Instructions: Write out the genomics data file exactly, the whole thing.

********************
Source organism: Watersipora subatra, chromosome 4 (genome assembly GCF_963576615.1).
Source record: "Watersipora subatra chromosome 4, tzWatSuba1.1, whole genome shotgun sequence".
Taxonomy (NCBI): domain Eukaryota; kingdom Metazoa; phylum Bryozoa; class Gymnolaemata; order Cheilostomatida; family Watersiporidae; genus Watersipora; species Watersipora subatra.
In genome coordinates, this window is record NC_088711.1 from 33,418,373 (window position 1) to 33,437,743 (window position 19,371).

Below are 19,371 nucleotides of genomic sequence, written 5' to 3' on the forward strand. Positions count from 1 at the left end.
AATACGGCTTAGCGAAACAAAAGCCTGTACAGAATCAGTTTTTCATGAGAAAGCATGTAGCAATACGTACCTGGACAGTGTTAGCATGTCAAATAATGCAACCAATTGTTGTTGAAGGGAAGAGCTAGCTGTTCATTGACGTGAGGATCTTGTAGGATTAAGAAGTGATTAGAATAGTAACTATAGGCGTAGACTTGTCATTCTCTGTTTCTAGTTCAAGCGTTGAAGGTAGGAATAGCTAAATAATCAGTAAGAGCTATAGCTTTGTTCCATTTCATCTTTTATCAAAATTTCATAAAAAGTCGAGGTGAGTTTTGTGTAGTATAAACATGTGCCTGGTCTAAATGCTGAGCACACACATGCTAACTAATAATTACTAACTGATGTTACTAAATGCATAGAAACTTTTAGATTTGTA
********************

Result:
Source organism: Watersipora subatra, chromosome 4 (genome assembly GCF_963576615.1).
Source record: "Watersipora subatra chromosome 4, tzWatSuba1.1, whole genome shotgun sequence".
Taxonomy (NCBI): domain Eukaryota; kingdom Metazoa; phylum Bryozoa; class Gymnolaemata; order Cheilostomatida; family Watersiporidae; genus Watersipora; species Watersipora subatra.
In genome coordinates, this window is record NC_088711.1 from 33,418,373 (window position 1) to 33,437,743 (window position 19,371).

Below are 19,371 nucleotides of genomic sequence, written 5' to 3' on the forward strand. Positions count from 1 at the left end.
AATACGGCTTAGCGAAACAAAAGCCTGTACAGAATCAGTTTTTCATGAGAAAGCATGTAGCAATACGTACCTGGACAGTGTTAGCATGTCAAATAATGCAACCAATTGTTGTTGAAGGGAAGAGCTAGCTGTTCATTGACGTGAGGATCTTGTAGGATTAAGAAGTGATTAGAATAGTAACTATAGGCGTAGACTTGTCATTCTCTGTTTCTAGTTCAAGCGTTGAAGGTAGGAATAGCTAAATAATCAGTAAGAGCTATAGCTTTGTTCCATTTCATCTTTTATCAAAATTTCATAAAAAGTCGAGGTGAGTTTTGTGTAGTATAAACATGTGCCTGGTCTAAATGCTGAGCACACACATGCTAACTAATAATTACTAACTGATGTTACTAAATGCATAGAAACTTTTAGATTTGTA